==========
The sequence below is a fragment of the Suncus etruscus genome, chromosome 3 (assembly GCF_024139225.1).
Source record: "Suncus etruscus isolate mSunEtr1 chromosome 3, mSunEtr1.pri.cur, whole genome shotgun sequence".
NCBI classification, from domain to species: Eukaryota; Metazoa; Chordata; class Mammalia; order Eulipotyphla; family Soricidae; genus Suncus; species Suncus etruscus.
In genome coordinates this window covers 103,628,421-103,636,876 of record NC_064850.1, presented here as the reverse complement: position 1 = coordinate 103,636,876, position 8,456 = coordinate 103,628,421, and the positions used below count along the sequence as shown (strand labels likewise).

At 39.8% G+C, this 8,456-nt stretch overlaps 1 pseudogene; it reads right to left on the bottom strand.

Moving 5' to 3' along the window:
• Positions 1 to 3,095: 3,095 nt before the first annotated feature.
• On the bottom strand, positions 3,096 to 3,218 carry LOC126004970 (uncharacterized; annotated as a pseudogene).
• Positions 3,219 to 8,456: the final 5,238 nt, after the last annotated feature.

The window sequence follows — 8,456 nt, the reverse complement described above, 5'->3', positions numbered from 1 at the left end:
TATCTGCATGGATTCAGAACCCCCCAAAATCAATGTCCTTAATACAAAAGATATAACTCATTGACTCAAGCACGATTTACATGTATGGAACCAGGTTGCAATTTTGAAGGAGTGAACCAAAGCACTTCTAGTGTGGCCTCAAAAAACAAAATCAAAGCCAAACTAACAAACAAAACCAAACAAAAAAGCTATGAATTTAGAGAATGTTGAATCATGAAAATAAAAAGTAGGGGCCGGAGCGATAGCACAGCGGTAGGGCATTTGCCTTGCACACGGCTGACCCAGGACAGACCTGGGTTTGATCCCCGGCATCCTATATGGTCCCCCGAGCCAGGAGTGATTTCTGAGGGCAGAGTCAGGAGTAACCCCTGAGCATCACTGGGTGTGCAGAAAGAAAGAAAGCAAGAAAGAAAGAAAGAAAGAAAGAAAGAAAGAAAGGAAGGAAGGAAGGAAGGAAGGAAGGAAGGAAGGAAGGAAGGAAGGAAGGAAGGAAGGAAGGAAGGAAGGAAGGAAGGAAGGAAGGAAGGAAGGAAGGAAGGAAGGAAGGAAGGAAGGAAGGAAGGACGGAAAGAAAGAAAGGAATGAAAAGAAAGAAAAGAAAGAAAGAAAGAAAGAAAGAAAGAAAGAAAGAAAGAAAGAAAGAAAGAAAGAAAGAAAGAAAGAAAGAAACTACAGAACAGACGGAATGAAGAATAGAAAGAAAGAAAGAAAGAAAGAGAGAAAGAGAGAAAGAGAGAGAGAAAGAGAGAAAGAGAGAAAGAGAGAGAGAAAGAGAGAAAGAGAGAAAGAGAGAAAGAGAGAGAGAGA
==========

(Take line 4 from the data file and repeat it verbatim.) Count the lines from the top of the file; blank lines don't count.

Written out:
In genome coordinates this window covers 103,628,421-103,636,876 of record NC_064850.1, presented here as the reverse complement: position 1 = coordinate 103,636,876, position 8,456 = coordinate 103,628,421, and the positions used below count along the sequence as shown (strand labels likewise).